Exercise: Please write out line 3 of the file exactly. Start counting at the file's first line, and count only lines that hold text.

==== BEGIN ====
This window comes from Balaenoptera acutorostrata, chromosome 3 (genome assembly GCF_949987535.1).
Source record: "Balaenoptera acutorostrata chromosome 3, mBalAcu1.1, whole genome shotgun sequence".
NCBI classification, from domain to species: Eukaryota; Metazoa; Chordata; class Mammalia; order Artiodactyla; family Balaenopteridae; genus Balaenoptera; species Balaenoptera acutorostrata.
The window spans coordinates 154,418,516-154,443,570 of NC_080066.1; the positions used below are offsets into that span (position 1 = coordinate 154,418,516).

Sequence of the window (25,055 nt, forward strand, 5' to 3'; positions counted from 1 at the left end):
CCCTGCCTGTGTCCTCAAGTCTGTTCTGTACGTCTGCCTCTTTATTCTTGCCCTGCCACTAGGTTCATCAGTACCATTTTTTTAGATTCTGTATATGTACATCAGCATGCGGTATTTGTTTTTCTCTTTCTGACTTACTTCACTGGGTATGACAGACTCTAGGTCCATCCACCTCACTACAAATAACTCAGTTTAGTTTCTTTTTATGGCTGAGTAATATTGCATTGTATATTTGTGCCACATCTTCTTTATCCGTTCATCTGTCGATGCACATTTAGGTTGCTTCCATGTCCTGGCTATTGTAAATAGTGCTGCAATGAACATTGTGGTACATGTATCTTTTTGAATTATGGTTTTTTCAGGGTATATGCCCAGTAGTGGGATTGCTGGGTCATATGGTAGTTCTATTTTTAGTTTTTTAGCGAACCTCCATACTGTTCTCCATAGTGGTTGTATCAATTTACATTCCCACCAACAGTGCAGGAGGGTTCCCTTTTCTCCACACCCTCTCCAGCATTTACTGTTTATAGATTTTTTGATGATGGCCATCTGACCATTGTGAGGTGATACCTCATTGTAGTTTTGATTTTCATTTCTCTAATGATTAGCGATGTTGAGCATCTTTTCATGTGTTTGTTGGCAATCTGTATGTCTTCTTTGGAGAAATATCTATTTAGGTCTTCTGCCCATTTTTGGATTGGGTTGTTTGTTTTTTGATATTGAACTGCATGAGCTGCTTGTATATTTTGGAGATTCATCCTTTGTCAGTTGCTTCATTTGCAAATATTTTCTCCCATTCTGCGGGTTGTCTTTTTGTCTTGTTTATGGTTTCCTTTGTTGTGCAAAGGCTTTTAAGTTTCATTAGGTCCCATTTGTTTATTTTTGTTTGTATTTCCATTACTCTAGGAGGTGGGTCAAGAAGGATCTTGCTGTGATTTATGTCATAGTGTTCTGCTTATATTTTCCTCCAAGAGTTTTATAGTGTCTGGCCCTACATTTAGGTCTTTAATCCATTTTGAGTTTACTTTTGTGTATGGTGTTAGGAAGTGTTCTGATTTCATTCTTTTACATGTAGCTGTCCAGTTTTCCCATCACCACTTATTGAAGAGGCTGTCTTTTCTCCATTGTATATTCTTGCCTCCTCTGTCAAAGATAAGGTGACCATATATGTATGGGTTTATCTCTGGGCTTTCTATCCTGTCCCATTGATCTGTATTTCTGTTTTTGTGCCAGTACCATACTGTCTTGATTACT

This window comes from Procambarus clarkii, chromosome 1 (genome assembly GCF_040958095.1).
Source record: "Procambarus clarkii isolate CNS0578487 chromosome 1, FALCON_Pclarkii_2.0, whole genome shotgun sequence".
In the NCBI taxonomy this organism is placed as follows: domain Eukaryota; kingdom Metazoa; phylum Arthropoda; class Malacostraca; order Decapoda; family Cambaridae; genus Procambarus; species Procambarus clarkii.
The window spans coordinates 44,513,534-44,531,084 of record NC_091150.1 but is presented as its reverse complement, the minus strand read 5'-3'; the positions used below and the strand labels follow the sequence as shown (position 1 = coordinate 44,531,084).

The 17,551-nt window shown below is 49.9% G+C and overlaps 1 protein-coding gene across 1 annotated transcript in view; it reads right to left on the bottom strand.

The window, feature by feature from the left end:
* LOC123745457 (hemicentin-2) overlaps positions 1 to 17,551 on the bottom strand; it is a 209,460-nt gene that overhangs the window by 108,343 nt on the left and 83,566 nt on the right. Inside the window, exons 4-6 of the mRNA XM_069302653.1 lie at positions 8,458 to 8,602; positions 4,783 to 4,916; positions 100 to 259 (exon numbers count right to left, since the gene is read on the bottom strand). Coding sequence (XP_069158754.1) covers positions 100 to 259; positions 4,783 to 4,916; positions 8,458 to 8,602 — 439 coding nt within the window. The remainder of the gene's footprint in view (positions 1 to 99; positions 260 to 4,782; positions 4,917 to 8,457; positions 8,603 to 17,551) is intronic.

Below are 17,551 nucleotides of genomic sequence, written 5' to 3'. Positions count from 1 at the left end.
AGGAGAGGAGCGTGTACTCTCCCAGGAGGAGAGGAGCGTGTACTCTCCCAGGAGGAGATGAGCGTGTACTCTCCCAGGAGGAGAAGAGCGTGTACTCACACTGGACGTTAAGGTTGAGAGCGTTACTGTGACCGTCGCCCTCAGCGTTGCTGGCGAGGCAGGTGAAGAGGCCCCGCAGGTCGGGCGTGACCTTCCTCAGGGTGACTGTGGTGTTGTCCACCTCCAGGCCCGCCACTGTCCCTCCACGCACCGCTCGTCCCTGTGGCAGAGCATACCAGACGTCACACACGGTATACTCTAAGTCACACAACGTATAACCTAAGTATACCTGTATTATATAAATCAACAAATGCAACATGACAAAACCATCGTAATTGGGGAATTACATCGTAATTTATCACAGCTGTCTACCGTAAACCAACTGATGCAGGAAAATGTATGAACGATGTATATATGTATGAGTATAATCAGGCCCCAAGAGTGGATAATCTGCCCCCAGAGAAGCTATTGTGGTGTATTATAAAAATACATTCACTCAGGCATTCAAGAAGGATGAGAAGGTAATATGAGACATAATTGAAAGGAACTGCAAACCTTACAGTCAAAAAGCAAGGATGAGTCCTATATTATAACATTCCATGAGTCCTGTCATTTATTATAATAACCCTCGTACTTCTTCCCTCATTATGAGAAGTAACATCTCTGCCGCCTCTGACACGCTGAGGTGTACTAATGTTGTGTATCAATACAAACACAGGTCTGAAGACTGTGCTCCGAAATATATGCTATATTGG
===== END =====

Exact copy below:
NCBI classification, from domain to species: Eukaryota; Metazoa; Chordata; class Mammalia; order Artiodactyla; family Balaenopteridae; genus Balaenoptera; species Balaenoptera acutorostrata.